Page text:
Index. Blogs and other new media are an important part of creating
today's news information narrative and in shaping the way Americans
interact with the news. The expansion of online blogs and other social
media sites has allowed news-consumers and others outside the mainstream
press to have more of a role in agenda setting, dissemination and
interpretation. PEJ aims to find out what subjects in the national news
the online sites focus on, and how that compared with the narrative in
the traditional press.
A prominent Web tracking site Icerocket,
which monitors millions of blogs, uses the links to articles embedded
on these sites as a proxy for determining what these subjects are. Using
this tracking process as a base, PEJ staff compiles the lists of links
weekday each day. They capture the top five linked-to stories on each list (25 stories each week), andreads,
watches or listens to these posts and conducts a content analysis of
their subject matter, just as it does for the mainstream press in its
weekly News Coverage Index. It follows the same coding methodology as that of the NCI. Note: When the NMI was launched in January 2009, another web-tracking site Technorati
was similarly monitoring blogs and social media. PEJ originally
captured both Technorati's and Icerocket's daily aggregation. In recent
months, though, this component of Technorati's site has been down with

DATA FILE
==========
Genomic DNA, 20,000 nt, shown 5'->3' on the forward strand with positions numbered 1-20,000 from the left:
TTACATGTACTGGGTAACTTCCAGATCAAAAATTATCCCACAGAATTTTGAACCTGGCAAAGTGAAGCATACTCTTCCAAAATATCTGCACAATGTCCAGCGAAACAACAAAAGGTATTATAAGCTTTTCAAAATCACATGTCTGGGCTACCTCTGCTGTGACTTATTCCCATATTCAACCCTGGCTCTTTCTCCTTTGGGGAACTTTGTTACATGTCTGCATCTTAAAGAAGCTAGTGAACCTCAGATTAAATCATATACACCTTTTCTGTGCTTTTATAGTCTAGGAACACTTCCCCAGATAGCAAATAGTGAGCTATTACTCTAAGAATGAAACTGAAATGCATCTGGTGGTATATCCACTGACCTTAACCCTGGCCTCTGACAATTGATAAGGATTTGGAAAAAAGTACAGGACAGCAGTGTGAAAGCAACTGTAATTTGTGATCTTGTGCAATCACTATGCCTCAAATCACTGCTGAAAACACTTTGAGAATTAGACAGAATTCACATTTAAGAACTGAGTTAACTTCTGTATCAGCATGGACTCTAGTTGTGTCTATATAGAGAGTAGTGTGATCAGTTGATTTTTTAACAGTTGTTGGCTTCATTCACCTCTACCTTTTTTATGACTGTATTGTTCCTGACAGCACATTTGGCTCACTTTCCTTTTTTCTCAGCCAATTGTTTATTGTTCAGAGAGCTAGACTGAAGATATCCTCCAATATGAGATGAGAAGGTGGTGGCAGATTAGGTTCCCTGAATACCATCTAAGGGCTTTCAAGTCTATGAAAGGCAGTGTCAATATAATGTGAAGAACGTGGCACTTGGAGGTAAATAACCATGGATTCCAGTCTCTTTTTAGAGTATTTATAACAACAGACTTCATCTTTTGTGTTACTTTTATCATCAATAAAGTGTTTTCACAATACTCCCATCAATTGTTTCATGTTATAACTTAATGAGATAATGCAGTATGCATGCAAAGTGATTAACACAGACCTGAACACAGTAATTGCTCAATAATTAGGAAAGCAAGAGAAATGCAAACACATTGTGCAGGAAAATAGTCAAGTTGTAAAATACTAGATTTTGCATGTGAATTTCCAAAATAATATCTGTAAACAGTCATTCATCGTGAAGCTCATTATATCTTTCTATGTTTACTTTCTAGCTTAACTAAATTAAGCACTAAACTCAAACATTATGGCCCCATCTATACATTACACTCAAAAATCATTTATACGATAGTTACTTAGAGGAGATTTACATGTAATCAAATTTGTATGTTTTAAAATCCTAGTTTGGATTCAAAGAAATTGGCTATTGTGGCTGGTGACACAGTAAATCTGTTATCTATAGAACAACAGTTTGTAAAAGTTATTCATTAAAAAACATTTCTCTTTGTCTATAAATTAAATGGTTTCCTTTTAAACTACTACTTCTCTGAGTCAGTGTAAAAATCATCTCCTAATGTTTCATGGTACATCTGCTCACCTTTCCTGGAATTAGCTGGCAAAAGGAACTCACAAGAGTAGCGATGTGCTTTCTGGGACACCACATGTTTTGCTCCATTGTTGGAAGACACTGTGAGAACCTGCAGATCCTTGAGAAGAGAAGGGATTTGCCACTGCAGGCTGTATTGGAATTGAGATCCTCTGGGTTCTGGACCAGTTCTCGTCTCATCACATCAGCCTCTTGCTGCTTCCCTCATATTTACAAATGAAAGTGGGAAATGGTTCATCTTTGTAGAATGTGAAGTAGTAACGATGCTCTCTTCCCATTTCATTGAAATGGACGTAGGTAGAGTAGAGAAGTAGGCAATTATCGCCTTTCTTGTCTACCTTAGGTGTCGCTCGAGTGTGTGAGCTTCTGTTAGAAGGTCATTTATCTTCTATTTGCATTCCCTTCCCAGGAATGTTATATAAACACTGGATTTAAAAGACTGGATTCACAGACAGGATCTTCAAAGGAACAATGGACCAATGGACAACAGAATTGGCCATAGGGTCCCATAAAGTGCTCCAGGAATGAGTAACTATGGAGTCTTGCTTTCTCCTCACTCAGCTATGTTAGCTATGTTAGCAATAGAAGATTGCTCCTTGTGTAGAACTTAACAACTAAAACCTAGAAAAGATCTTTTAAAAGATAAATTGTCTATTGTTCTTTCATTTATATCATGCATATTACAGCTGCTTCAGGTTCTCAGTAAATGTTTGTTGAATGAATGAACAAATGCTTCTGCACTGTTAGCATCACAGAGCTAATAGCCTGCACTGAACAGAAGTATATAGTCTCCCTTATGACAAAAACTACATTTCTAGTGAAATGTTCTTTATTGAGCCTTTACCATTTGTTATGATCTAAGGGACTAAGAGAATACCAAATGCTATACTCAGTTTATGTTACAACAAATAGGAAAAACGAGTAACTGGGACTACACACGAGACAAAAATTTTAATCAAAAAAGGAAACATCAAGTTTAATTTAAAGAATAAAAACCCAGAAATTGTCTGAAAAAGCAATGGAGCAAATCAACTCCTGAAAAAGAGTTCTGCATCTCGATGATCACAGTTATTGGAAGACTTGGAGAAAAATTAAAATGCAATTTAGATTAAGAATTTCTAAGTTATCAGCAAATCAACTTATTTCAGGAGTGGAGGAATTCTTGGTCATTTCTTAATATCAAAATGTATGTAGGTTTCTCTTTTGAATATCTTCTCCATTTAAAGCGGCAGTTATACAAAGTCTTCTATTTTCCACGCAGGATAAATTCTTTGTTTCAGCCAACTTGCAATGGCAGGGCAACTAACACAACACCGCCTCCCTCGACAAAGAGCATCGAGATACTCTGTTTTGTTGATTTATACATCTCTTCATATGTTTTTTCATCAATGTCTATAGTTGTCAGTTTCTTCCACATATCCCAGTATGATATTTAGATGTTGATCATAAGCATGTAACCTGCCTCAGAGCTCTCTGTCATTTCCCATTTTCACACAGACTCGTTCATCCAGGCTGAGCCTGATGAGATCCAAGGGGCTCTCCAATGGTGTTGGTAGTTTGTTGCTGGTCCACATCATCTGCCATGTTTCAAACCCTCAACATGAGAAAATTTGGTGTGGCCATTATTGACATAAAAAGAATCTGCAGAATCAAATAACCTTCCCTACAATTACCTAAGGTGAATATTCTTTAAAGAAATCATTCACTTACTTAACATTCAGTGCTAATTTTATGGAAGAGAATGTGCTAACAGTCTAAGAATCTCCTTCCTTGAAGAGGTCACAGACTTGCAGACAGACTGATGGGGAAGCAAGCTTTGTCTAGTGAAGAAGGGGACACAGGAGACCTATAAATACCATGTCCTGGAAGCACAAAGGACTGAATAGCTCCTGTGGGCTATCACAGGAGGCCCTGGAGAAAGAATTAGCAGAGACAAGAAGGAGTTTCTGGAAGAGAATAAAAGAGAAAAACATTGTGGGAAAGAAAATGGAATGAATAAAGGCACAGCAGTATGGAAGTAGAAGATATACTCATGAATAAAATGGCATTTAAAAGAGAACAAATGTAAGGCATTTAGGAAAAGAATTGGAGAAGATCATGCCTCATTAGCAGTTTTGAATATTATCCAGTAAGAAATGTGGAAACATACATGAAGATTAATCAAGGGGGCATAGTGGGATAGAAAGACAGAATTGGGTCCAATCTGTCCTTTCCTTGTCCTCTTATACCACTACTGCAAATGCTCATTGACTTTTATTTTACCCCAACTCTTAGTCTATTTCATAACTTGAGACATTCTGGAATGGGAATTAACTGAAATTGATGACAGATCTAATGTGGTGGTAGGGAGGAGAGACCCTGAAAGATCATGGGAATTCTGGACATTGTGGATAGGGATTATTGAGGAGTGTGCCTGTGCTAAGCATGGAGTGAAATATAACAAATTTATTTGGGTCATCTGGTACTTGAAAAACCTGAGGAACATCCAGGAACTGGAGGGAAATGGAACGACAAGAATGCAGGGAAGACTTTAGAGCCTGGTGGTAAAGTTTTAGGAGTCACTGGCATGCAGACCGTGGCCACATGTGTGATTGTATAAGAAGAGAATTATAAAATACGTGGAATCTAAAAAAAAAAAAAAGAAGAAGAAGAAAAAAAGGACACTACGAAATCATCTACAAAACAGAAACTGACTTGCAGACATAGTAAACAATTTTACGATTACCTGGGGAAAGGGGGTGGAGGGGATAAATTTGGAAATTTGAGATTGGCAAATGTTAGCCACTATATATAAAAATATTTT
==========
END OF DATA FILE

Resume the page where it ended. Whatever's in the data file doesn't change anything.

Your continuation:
no indication of when it might resume.
The priorities of the bloggers are measured in terms of percentage
of links. Each time a news blog or social media Web page adds a link to
its site directing its readers to a news story, it suggests that the
author of the blog places at least some importance on the content of
that article. The user may or may not agree with the contents of the
article, but they feel it is important enough to draw the reader's
attention to it. PEJ measures the topics that are of most interest to
bloggers by compiling the quantitative information on links and
analyzing the results.
For the examination of the links from Twitter, PEJ staff monitored the tracking site Tweetmeme.
Similar to Icerocket and Technorati, Tweetmeme measures the number of
times a link to a particular story or blog post is tweeted and
retweeted. Then, as we do with Technorati and Icerocket, PEJ captured
the five most popular linked-to pages each weekday under the heading of
"news" as determined by Tweetmeme's method of categorization. And as
with the other data provided in the NMI, the top stories are determined
in terms of percentage of links. (One minor difference is that Tweetmeme
offers the top links over the prior 24 hours while the lists used on
Technorati and Icerocket offer the top links over the previous 48